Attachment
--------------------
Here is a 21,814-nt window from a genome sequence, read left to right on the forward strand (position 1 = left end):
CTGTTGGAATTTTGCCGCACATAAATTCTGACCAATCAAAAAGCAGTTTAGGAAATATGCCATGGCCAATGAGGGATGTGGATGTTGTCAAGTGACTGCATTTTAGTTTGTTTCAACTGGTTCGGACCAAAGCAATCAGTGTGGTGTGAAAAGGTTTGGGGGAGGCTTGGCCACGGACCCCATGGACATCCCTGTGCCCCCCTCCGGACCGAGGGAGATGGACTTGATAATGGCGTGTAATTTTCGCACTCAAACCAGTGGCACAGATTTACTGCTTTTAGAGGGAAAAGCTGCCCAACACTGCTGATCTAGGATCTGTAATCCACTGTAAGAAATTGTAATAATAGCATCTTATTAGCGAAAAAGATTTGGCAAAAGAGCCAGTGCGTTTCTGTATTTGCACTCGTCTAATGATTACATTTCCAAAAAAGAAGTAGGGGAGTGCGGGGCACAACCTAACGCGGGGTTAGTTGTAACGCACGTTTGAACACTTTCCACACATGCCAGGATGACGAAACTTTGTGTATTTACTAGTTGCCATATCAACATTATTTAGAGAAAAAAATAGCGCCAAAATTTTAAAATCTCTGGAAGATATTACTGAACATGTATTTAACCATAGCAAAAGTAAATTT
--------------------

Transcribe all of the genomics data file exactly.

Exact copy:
Here is a 21,814-nt window from a genome sequence, read left to right on the forward strand (position 1 = left end):
CTGTTGGAATTTTGCCGCACATAAATTCTGACCAATCAAAAAGCAGTTTAGGAAATATGCCATGGCCAATGAGGGATGTGGATGTTGTCAAGTGACTGCATTTTAGTTTGTTTCAACTGGTTCGGACCAAAGCAATCAGTGTGGTGTGAAAAGGTTTGGGGGAGGCTTGGCCACGGACCCCATGGACATCCCTGTGCCCCCCTCCGGACCGAGGGAGATGGACTTGATAATGGCGTGTAATTTTCGCACTCAAACCAGTGGCACAGATTTACTGCTTTTAGAGGGAAAAGCTGCCCAACACTGCTGATCTAGGATCTGTAATCCACTGTAAGAAATTGTAATAATAGCATCTTATTAGCGAAAAAGATTTGGCAAAAGAGCCAGTGCGTTTCTGTATTTGCACTCGTCTAATGATTACATTTCCAAAAAAGAAGTAGGGGAGTGCGGGGCACAACCTAACGCGGGGTTAGTTGTAACGCACGTTTGAACACTTTCCACACATGCCAGGATGACGAAACTTTGTGTATTTACTAGTTGCCATATCAACATTATTTAGAGAAAAAAATAGCGCCAAAATTTTAAAATCTCTGGAAGATATTACTGAACATGTATTTAACCATAGCAAAAGTAAATTT